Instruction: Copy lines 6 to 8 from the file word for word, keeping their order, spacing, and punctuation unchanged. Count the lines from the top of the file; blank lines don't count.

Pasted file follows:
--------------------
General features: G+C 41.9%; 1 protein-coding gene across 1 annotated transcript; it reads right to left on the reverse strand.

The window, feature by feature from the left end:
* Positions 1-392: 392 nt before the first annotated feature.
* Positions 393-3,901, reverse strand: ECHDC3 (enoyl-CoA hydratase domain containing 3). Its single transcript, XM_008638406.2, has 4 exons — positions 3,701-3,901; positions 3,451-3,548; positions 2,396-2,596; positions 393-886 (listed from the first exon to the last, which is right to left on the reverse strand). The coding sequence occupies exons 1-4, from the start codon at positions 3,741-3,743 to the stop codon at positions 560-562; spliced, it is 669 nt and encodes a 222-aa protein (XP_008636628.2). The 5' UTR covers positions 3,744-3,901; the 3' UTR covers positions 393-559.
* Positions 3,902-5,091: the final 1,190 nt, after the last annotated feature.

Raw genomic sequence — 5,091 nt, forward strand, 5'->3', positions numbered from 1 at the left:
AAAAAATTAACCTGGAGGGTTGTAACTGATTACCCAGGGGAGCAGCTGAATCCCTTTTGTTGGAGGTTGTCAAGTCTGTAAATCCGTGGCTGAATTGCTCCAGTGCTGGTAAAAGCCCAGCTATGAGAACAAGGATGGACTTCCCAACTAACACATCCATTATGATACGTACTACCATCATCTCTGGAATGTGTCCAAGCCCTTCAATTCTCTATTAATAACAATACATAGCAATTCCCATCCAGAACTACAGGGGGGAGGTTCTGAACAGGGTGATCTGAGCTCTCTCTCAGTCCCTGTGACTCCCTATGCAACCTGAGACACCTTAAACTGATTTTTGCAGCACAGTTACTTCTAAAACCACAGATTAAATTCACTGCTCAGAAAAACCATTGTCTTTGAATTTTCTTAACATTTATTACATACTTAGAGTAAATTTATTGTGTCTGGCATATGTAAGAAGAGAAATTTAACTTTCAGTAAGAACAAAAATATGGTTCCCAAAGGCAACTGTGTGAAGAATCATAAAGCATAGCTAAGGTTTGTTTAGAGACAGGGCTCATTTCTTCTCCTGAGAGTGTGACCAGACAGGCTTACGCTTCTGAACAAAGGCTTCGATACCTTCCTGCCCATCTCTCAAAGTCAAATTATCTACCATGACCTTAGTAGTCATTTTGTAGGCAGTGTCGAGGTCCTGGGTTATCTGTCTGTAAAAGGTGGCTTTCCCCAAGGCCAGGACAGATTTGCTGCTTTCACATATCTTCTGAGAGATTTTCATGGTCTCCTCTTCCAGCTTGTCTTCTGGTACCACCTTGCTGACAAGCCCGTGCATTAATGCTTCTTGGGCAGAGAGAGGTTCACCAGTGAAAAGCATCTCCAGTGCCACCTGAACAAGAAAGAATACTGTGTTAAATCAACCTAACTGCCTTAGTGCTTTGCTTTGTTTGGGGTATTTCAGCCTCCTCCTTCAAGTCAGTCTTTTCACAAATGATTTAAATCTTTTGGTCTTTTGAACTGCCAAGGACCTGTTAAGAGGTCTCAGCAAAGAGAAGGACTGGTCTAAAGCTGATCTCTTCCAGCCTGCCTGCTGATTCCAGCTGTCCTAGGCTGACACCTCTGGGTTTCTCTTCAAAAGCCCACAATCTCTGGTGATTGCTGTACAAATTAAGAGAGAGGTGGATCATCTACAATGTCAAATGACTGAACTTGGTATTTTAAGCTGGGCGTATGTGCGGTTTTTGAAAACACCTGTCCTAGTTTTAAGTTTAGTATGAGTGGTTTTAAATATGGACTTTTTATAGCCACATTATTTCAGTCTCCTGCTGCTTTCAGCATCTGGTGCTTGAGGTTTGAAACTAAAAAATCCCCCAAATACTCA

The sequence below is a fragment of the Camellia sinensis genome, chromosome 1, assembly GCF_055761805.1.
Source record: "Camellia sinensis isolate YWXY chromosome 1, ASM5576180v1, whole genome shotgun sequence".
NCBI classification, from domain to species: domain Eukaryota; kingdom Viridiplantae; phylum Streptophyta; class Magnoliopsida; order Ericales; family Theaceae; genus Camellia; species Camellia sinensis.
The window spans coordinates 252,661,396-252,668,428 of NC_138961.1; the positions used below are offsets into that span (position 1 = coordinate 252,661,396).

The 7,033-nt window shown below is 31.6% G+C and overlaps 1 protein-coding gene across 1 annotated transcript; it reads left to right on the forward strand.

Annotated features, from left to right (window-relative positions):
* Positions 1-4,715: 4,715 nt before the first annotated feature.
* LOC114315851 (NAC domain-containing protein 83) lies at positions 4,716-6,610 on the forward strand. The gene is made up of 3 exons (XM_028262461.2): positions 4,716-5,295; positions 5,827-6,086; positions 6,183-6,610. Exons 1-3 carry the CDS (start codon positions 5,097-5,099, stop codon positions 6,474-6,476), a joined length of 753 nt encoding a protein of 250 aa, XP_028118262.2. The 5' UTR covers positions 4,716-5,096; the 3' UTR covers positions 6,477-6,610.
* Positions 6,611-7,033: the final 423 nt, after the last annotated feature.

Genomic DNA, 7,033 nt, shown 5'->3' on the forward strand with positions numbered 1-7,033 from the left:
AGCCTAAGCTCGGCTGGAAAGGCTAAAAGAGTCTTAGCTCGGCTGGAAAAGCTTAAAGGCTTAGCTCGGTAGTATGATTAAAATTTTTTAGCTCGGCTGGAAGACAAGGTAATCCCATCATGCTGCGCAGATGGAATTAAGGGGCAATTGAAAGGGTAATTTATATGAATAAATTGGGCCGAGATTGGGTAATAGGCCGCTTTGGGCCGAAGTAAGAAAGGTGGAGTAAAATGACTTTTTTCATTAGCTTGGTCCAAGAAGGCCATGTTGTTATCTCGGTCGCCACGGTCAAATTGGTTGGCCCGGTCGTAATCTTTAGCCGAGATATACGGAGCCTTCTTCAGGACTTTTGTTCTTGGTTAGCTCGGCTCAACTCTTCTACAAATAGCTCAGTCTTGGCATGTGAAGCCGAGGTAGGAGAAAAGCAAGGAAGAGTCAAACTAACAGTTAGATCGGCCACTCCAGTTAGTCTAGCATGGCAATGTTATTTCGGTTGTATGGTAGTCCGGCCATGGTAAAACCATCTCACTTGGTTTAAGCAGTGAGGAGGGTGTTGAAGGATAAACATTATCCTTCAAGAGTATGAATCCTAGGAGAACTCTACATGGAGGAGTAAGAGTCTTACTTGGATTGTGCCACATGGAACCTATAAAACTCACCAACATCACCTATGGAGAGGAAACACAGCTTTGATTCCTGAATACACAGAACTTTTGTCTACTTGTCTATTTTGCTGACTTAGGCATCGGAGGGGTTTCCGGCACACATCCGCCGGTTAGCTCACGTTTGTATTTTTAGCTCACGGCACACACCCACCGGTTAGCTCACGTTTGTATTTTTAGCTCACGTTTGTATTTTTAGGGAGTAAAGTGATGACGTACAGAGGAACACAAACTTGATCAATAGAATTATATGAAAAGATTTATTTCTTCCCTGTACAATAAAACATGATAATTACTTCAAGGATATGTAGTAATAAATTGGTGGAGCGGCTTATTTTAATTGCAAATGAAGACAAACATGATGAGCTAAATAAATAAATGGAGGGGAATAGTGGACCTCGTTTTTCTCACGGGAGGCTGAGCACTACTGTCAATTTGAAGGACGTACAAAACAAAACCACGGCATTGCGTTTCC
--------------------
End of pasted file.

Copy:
Raw genomic sequence — 5,091 nt, forward strand, 5'->3', positions numbered from 1 at the left:
AAAAAATTAACCTGGAGGGTTGTAACTGATTACCCAGGGGAGCAGCTGAATCCCTTTTGTTGGAGGTTGTCAAGTCTGTAAATCCGTGGCTGAATTGCTCCAGTGCTGGTAAAAGCCCAGCTATGAGAACAAGGATGGACTTCCCAACTAACACATCCATTATGATACGTACTACCATCATCTCTGGAATGTGTCCAAGCCCTTCAATTCTCTATTAATAACAATACATAGCAATTCCCATCCAGAACTACAGGGGGGAGGTTCTGAACAGGGTGATCTGAGCTCTCTCTCAGTCCCTGTGACTCCCTATGCAACCTGAGACACCTTAAACTGATTTTTGCAGCACAGTTACTTCTAAAACCACAGATTAAATTCACTGCTCAGAAAAACCATTGTCTTTGAATTTTCTTAACATTTATTACATACTTAGAGTAAATTTATTGTGTCTGGCATATGTAAGAAGAGAAATTTAACTTTCAGTAAGAACAAAAATATGGTTCCCAAAGGCAACTGTGTGAAGAATCATAAAGCATAGCTAAGGTTTGTTTAGAGACAGGGCTCATTTCTTCTCCTGAGAGTGTGACCAGACAGGCTTACGCTTCTGAACAAAGGCTTCGATACCTTCCTGCCCATCTCTCAAAGTCAAATTATCTACCATGACCTTAGTAGTCATTTTGTAGGCAGTGTCGAGGTCCTGGGTTATCTGTCTGTAAAAGGTGGCTTTCCCCAAGGCCAGGACAGATTTGCTGCTTTCACATATCTTCTGAGAGATTTTCATGGTCTCCTCTTCCAGCTTGTCTTCTGGTACCACCTTGCTGACAAGCCCGTGCATTAATGCTTCTTGGGCAGAGAGAGGTTCACCAGTGAAAAGCATCTCCAGTGCCACCTGAACAAGAAAGAATACTGTGTTAAATCAACCTAACTGCCTTAGTGCTTTGCTTTGTTTGGGGTATTTCAGCCTCCTCCTTCAAGTCAGTCTTTTCACAAATGATTTAAATCTTTTGGTCTTTTGAACTGCCAAGGACCTGTTAAGAGGTCTCAGCAAAGAGAAGGACTGGTCTAAAGCTGATCTCTTCCAGCCTGCCTGCTGATTCCAGCTGTCCTAGGCTGACACCTCTGGGTTTCTCTTCAAAAGCCCACAATCTCTGGTGATTGCTGTACAAATTAAGAGAGAGGTGGATCATCTACAATGTCAAATGACTGAACTTGGTATTTTAAGCTGGGCGTATGTGCGGTTTTTGAAAACACCTGTCCTAGTTTTAAGTTTAGTATGAGTGGTTTTAAATATGGACTTTTTATAGCCACATTATTTCAGTCTCCTGCTGCTTTCAGCATCTGGTGCTTGAGGTTTGAAACTAAAAAATCCCCCAAATACTCA

The sequence below is a fragment of the Camellia sinensis genome, chromosome 1, assembly GCF_055761805.1.